Ethics Advisory Opinion 05-08
April 13, 2005
South Carolina Bar Ethics Advisory Opinion 05-08
RULES 1.15, 8.4(d)
Date March 18, 2005
Attorney settled a tort claim. Following the settlement but prior to the disbursement of any settlement funds, Attorney was notified by a health insurance carrier (“Carrier”) that Carrier holds a subrogation claim for the medical expenses paid in connection with Client’s injuries. Attorney has not promised Carrier to protect its claim from the proceeds of the settlement.
Client has instructed Attorney not to pay Carrier’s subrogation claim but instead indicated Client will pay the claim himself. Attorney believes Client will not pay the claim. Client has demanded Attorney disburse the settlement proceeds solely to Client.
Must Attorney pay the disputed funds to Client, notify Carrier that Attorney is about to do so, or hold the funds in trust?
How should Attorney handle the typical language of a release stating that Attorney “warrants” that all subrogation claims have been paid? Attorney understands Carrier wants indemnification for any claims by the carrier, but if Client wants the settlement funds without paying the subrogation claim, how can Attorney settle the case and sign the release with the “warranty” language?
Because Attorney has actual knowledge of Carrier’s “subrogation claim,” Rule 1.15 of the South Carolina Rules of Professional Conduct requires Attorney to hold the disputed funds in trust until such time as the dispute between Client and Carrier is resolved.
It would be improper for Attorney to execute a release warranting that all subrogation claims have been paid until such time as they have, in fact, been paid.
Although Rule 1.15 of the South Carolina Rules of Professional Conduct does not specifically address how Attorney should handle the present dispute between Client and Carrier. However, an analysis of these situations has been presented in an authoritative text.
When a client has assigned an interest in a potential recovery to a creditor, the lawyer may honor the assignment when disbursing funds, unless the client objects. S.C. Bar Ethics Adv. Op. # 92-06. If the client directs the lawyer to ignore the assignment, the lawyer should notify the assignee and hold the funds in trust until the dispute between the client and the assignee is resolved. The lawyer has these obligations even if the lawyer is not a party to the assignment or has not agreed to protect the assignee’s interests. . . . Accord S.C. Bar Ethics Adv. Op. # 93-14 (disagreeing with prior Bar opinions that had held that the lawyer should follow the client’s instructions unless the lawyer was a party to the assignment) and S.C. Bar Ethics Adv. Op. # 94-20 (obligation applies if lawyer has knowledge of doctor’s lien even in absence of provision in engagement agreement). . . .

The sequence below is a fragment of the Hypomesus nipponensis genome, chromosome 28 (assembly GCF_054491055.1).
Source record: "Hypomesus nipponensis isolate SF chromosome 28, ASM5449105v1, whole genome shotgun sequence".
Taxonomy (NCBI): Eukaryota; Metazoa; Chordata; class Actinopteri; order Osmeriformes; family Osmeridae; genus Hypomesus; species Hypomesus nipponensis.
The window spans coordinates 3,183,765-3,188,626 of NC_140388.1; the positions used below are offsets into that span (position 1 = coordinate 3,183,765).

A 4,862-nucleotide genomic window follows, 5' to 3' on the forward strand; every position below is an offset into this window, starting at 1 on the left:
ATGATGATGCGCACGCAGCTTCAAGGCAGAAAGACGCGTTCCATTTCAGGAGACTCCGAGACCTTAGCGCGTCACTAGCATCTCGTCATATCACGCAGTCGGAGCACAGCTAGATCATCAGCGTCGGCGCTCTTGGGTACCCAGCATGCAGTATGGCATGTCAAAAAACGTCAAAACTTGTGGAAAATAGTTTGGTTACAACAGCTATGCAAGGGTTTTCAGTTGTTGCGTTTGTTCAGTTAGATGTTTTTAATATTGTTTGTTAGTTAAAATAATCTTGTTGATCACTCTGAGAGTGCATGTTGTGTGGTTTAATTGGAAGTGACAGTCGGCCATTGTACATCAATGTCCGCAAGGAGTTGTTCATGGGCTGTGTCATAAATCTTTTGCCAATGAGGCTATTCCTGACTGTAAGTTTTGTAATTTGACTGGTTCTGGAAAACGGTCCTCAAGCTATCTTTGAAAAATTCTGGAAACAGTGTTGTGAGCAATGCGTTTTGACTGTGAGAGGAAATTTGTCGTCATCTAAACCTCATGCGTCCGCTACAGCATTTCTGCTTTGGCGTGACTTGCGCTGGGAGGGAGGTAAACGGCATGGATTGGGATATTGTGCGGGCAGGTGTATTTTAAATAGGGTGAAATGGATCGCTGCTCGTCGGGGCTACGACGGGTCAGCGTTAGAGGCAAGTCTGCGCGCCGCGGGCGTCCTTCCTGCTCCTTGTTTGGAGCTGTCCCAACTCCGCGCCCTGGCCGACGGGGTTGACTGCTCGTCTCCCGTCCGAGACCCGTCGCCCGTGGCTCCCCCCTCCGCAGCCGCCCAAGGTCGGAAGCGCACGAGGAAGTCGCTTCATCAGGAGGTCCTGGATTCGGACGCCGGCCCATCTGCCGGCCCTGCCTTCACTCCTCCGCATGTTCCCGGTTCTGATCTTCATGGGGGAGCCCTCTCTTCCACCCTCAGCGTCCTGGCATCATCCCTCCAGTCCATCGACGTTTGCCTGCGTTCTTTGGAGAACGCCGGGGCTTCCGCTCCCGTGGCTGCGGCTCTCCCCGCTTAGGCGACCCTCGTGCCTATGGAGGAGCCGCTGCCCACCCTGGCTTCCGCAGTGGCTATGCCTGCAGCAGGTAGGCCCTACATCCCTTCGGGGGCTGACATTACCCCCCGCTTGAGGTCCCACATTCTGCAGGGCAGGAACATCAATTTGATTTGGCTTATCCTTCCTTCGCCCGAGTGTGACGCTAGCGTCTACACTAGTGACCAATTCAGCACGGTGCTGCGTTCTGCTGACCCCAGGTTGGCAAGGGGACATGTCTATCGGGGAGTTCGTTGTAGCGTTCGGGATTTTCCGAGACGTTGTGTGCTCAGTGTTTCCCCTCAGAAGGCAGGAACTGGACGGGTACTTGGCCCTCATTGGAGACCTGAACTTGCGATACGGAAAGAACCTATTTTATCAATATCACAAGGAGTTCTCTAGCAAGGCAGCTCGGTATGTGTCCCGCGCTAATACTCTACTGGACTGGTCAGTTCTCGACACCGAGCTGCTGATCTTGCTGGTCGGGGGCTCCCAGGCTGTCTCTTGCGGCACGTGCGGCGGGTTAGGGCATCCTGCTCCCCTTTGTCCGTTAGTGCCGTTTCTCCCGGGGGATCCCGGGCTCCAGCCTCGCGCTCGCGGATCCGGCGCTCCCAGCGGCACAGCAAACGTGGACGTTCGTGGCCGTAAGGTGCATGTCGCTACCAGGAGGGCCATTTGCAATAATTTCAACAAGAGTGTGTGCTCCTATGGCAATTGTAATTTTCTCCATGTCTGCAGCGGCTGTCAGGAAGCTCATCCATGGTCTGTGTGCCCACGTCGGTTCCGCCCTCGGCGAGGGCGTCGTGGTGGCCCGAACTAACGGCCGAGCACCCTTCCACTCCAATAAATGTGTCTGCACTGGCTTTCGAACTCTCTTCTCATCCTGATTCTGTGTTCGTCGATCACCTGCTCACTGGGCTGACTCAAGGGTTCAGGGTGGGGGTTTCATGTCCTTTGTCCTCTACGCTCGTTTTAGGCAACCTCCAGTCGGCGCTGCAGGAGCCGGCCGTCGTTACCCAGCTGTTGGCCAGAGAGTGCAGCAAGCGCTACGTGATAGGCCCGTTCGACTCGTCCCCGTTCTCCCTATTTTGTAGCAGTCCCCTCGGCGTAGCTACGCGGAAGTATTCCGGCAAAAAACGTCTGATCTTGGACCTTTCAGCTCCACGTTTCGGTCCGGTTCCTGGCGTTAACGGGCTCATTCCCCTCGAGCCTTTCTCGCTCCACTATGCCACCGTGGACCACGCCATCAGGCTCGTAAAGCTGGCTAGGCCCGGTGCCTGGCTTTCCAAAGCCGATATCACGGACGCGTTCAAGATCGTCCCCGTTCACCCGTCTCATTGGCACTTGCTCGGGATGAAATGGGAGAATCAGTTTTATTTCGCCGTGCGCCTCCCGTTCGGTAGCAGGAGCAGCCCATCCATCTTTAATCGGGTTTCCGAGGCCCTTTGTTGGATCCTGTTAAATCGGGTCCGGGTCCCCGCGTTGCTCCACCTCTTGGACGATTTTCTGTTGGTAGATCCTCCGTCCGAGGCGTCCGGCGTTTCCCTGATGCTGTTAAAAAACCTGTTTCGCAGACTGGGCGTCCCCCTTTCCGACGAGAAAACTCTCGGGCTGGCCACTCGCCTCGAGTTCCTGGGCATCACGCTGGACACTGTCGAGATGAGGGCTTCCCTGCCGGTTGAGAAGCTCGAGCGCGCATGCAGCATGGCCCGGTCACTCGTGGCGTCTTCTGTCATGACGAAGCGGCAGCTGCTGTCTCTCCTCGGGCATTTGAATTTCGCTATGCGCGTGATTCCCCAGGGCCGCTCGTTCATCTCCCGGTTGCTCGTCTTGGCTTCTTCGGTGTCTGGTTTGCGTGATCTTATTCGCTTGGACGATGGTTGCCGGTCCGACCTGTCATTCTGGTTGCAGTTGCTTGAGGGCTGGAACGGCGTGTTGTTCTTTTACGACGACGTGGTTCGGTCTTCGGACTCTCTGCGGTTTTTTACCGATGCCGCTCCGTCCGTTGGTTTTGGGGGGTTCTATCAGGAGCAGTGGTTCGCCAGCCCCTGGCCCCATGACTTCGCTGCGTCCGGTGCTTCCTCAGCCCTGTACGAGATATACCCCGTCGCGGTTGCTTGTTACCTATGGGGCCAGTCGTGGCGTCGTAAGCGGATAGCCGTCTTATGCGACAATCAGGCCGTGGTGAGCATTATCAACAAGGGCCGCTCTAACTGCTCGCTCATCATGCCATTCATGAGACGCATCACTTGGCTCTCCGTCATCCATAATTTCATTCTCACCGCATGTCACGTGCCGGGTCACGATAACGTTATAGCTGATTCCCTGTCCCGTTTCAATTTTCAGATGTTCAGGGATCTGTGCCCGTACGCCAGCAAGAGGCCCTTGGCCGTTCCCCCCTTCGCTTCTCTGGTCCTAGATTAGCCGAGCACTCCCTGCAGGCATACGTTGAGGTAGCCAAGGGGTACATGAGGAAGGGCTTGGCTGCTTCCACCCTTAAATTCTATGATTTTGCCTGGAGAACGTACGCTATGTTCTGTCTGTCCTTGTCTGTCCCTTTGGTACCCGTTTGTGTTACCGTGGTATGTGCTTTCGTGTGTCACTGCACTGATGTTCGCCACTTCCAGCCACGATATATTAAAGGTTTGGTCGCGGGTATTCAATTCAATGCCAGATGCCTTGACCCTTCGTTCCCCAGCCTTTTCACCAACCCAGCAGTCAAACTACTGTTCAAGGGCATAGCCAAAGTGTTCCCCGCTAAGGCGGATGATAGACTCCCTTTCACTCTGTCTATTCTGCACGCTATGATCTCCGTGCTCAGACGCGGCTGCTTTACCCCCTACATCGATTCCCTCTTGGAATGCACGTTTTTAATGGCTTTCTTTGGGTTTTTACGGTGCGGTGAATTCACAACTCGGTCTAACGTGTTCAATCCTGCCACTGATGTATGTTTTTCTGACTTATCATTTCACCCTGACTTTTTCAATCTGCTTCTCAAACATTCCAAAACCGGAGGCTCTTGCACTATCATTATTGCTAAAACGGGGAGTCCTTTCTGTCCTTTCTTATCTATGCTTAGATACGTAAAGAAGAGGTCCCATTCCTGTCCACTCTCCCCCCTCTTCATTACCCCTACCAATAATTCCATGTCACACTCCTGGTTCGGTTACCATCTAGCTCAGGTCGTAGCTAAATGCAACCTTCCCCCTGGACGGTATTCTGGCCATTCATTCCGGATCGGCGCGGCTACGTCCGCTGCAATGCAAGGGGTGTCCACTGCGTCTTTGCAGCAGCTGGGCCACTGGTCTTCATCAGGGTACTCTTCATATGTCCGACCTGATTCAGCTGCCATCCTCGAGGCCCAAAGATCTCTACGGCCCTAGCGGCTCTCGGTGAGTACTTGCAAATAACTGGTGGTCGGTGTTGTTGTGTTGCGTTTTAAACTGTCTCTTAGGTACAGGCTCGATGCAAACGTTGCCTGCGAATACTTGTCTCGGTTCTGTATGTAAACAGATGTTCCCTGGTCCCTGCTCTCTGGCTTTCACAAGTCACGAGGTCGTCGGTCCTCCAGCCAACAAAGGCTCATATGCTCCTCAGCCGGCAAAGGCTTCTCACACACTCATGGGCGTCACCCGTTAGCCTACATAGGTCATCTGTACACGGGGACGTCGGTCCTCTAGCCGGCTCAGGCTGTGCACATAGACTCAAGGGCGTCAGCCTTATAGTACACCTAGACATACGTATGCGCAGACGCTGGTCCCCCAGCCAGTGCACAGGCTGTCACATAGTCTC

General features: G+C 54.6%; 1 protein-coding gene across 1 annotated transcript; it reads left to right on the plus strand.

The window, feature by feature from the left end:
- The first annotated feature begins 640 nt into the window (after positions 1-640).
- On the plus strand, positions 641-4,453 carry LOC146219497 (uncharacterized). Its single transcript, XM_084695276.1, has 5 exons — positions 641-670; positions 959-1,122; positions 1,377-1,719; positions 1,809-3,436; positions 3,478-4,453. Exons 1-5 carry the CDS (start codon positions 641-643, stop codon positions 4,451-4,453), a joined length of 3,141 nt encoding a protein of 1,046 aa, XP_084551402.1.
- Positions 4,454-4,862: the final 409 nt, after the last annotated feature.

However, if an insurer has a potential subrogation claim but has not notified the lawyer that it is seeking subrogation, the lawyer does not have an affirmative duty to contact the insurer to inform it that the lawyer has received funds. The lawyer should disburse funds to the client, but should advise the client of the health care provider’s right to seek subrogation. S.C. Bar Ethics Adv. Op. # 93-31.
Robert M. Wilcox and Nathan P. Crystal, Annotated South Carolina Rules of Professional Conduct (2002 ed.), p. 132-33.
Because Attorney has knowledge of an actual “subrogation claim” and not merely the potential of one, Attorney has an affirmative duty to hold the disputed funds in trust until such time as the dispute between Carrier and Client is resolved.
It would be improper for Attorney to execute a release in which Attorney warranted all subrogation claims had been paid, when Attorney had knowledge that one such claim had not yet been paid, particular in light of Carrier’s demand to Attorney for payment. Rule 8.4(d).